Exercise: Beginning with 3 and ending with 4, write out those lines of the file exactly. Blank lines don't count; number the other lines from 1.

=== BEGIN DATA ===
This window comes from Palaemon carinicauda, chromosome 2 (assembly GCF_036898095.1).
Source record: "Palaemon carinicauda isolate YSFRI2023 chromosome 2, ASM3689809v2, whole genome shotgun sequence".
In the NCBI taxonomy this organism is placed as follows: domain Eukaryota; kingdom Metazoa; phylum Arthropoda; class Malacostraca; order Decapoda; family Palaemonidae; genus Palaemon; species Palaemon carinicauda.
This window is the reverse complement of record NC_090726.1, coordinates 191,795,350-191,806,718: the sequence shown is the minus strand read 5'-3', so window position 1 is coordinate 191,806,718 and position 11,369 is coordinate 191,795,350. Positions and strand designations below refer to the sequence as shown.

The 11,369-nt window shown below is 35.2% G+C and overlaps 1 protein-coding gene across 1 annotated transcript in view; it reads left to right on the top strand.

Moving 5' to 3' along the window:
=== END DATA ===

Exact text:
In the NCBI taxonomy this organism is placed as follows: domain Eukaryota; kingdom Metazoa; phylum Arthropoda; class Malacostraca; order Decapoda; family Palaemonidae; genus Palaemon; species Palaemon carinicauda.
This window is the reverse complement of record NC_090726.1, coordinates 191,795,350-191,806,718: the sequence shown is the minus strand read 5'-3', so window position 1 is coordinate 191,806,718 and position 11,369 is coordinate 191,795,350. Positions and strand designations below refer to the sequence as shown.